"The unconsidered life is not worth living." - Socrates. Thinking about life, what it means and what it holds in store does not have to be a despondent experience, but rather can be enlightening and uplifting. A life truly worth living is one that is informed and considered so a degree of philosophical insight into the inevitabilities of the human condition is inherently important and such an approach will help us to deal with real personal dilemmas. This book is an accessible, lively, and thought-provoking series of linked commentaries, based on A.C. Grayling's "The Last Word" column in the Guardian. Its aim is not to persuade readers to accept one particular philosophical point of view or theory, but to help us consider the wonderful range of insights which can be drawn from an immeasurably rich history of philosophical thought. Concepts covered include courage, love, betrayal, ambition, cruelty, wisdom, passion, beauty, and death. This will be a wonderfully stimulating listen and act as an invaluable guide as to what is truly important in living life, whether facing success, failure, justice, wrong, love, loss or any of the other profound experience life throws out.More
We've sent an email with your order details. Order ID #:
To access this title, visit your library in the app or on the desktop website.
Makes you feel smarter, braver and more humane
One might think that a book of brief essays on a series of hackneyed topics (love, death, happiness, etc.), comprising little more than some brief thoughts from the author, always backed-up by cherry-picked examples from ancient and modern texts, would be boring and unsatisfying. But this work is actually a distillation of the wide but well chosen 40 years of reading by one of the world's top philosophers. Grayling made his name in technical philosophy working on epistemology and occasionally logic too; he's no lightweight when it comes to analytical bona fides. But he has made his name by writing popular works and ceaselessly contributing columns to an impressive number of publications.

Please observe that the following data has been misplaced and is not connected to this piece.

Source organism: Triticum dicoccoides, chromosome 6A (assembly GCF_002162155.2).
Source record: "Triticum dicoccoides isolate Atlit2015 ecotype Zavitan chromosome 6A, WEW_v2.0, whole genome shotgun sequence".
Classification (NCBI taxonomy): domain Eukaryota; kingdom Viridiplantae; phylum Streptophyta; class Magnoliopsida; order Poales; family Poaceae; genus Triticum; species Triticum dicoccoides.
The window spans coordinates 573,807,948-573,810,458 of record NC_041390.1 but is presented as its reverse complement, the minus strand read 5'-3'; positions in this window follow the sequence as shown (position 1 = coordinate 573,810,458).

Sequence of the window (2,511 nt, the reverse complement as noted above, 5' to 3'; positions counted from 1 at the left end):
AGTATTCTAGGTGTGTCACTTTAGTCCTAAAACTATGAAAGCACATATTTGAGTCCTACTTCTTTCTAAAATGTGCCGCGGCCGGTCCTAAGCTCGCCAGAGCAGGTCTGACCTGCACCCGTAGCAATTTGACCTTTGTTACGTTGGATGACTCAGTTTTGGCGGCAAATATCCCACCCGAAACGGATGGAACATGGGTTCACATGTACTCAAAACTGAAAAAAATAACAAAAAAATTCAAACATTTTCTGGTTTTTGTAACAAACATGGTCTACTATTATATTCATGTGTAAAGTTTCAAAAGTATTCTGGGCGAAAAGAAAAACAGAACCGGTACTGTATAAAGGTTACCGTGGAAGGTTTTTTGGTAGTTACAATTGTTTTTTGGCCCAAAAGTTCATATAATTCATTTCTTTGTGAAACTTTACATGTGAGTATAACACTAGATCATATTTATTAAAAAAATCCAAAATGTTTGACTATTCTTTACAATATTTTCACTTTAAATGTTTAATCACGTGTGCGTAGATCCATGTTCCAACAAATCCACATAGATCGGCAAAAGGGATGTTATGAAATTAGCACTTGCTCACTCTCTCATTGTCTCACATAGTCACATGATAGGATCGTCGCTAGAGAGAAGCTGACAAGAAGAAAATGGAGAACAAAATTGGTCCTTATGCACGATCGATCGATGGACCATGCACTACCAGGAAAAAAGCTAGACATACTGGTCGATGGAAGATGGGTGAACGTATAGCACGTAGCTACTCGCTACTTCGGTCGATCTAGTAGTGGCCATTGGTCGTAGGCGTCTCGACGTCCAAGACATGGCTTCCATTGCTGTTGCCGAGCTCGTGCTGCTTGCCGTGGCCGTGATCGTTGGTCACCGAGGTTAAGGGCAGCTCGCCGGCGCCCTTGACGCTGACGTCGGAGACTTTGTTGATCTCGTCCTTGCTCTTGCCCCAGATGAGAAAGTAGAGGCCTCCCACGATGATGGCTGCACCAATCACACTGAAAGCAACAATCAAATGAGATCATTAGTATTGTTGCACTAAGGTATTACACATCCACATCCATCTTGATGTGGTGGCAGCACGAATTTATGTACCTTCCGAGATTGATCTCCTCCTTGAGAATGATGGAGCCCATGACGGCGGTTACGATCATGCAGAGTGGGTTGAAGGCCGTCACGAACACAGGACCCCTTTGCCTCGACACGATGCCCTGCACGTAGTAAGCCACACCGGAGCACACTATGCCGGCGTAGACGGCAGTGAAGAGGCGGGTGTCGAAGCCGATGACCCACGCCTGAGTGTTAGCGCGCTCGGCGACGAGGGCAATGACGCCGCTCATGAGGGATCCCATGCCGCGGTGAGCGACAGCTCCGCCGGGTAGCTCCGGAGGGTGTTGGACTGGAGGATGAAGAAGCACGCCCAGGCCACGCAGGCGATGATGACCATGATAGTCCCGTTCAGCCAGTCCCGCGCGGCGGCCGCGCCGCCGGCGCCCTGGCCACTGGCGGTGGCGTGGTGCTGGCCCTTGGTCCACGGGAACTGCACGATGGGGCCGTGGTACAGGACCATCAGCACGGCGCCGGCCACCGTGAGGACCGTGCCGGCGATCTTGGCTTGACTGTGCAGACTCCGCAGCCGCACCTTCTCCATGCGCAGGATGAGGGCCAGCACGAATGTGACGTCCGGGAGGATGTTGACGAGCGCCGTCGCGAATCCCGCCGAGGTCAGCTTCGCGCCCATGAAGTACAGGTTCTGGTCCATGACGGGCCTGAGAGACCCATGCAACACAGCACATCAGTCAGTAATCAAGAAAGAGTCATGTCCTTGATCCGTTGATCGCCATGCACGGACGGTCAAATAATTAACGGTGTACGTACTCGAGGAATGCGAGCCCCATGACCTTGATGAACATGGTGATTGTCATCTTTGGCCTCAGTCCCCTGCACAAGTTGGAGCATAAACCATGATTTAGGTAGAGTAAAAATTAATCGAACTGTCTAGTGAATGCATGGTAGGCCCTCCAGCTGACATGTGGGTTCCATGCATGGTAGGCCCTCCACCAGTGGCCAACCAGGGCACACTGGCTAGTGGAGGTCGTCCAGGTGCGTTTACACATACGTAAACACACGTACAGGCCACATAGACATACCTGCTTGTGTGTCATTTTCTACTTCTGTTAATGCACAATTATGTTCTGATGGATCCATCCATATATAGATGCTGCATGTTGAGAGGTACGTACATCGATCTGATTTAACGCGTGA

The Meaning of Things is certainly not rigorously argued, which leaves one thinking that it could be the advice column of any hack willing to pontificate on what they think about life — and there are surely no shortage of those. What makes this better is not only the hinted at rigor which Grayling surely brings to his technical work, but also a mixture of assuredness and humility which accompany his thoughts on all the topics covered.
Grayling has reached that stage of reading and study that anyone who pursues the humanities is striving for. He has read and understood a vast array of books and has incorporated the knowledge into his view fo the world. Pleasantly we find that this has allowed him to confidently dismiss ideas when they are evidently bunkum and to preserve awe and humility about the many things no one can be sure of, even well read, distinguished philosophers.
I've made this one of the rare works that I listen to more than once, often going straight back to the start when the book finishes. Any time I listen I feel somehow more courageous and am left with not only a desire to do good, but a sense of equanimity at the knowledge that doing so will be hard. I can't say more for any book.
There are too many memorable moments. To pick one here, merely because it is currently occupying my thoughts, is his essay on ambition, which tempers good advice to try hard with a fantastic couplet from Dryden I can quote from memory thanks to so many listens: Wild ambition loves to slide not stand / And fortune's ice prefers to virtue's land.
Grayling's gentle, almost absurdly civilised, colonial accent (he grew up in modern day Zambia) at first sounds silly — at least to my Australian ears. But once the image of a spritely wizard is banished, one is simply soothed by his soft voice and precise diction.
- Jamie Milton Freestone